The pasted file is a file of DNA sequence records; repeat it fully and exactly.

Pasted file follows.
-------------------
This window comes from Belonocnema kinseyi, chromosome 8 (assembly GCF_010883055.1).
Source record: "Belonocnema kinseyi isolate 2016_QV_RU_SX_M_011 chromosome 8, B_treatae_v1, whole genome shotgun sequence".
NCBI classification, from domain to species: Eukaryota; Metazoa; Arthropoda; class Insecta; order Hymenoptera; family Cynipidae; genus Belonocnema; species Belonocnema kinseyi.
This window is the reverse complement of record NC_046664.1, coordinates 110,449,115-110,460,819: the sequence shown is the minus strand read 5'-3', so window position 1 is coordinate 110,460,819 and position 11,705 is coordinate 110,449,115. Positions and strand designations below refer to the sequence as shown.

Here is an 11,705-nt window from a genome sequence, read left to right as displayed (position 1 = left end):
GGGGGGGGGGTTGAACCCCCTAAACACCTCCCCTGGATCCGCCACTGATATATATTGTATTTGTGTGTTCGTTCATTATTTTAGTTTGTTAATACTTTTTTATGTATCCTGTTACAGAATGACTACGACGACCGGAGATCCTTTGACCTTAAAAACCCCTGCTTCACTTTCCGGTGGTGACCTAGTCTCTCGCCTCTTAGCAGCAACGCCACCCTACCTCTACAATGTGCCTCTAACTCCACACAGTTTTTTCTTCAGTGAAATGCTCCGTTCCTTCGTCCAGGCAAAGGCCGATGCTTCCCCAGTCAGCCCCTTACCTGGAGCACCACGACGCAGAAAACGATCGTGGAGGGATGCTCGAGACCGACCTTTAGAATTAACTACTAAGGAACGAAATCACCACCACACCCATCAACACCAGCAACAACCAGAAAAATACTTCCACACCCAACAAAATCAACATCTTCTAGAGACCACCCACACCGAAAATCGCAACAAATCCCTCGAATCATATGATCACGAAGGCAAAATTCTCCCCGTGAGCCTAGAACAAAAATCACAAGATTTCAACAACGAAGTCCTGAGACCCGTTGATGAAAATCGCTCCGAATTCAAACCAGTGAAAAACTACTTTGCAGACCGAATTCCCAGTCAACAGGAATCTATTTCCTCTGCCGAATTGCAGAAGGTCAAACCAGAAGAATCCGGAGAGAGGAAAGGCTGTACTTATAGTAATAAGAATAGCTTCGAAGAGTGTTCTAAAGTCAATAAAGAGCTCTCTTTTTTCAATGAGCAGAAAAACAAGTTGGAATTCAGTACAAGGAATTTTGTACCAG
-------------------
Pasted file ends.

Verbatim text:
This window comes from Belonocnema kinseyi, chromosome 8 (assembly GCF_010883055.1).
Source record: "Belonocnema kinseyi isolate 2016_QV_RU_SX_M_011 chromosome 8, B_treatae_v1, whole genome shotgun sequence".
NCBI classification, from domain to species: Eukaryota; Metazoa; Arthropoda; class Insecta; order Hymenoptera; family Cynipidae; genus Belonocnema; species Belonocnema kinseyi.
This window is the reverse complement of record NC_046664.1, coordinates 110,449,115-110,460,819: the sequence shown is the minus strand read 5'-3', so window position 1 is coordinate 110,460,819 and position 11,705 is coordinate 110,449,115. Positions and strand designations below refer to the sequence as shown.

Here is an 11,705-nt window from a genome sequence, read left to right as displayed (position 1 = left end):
GGGGGGGGGGTTGAACCCCCTAAACACCTCCCCTGGATCCGCCACTGATATATATTGTATTTGTGTGTTCGTTCATTATTTTAGTTTGTTAATACTTTTTTATGTATCCTGTTACAGAATGACTACGACGACCGGAGATCCTTTGACCTTAAAAACCCCTGCTTCACTTTCCGGTGGTGACCTAGTCTCTCGCCTCTTAGCAGCAACGCCACCCTACCTCTACAATGTGCCTCTAACTCCACACAGTTTTTTCTTCAGTGAAATGCTCCGTTCCTTCGTCCAGGCAAAGGCCGATGCTTCCCCAGTCAGCCCCTTACCTGGAGCACCACGACGCAGAAAACGATCGTGGAGGGATGCTCGAGACCGACCTTTAGAATTAACTACTAAGGAACGAAATCACCACCACACCCATCAACACCAGCAACAACCAGAAAAATACTTCCACACCCAACAAAATCAACATCTTCTAGAGACCACCCACACCGAAAATCGCAACAAATCCCTCGAATCATATGATCACGAAGGCAAAATTCTCCCCGTGAGCCTAGAACAAAAATCACAAGATTTCAACAACGAAGTCCTGAGACCCGTTGATGAAAATCGCTCCGAATTCAAACCAGTGAAAAACTACTTTGCAGACCGAATTCCCAGTCAACAGGAATCTATTTCCTCTGCCGAATTGCAGAAGGTCAAACCAGAAGAATCCGGAGAGAGGAAAGGCTGTACTTATAGTAATAAGAATAGCTTCGAAGAGTGTTCTAAAGTCAATAAAGAGCTCTCTTTTTTCAATGAGCAGAAAAACAAGTTGGAATTCAGTACAAGGAATTTTGTACCAG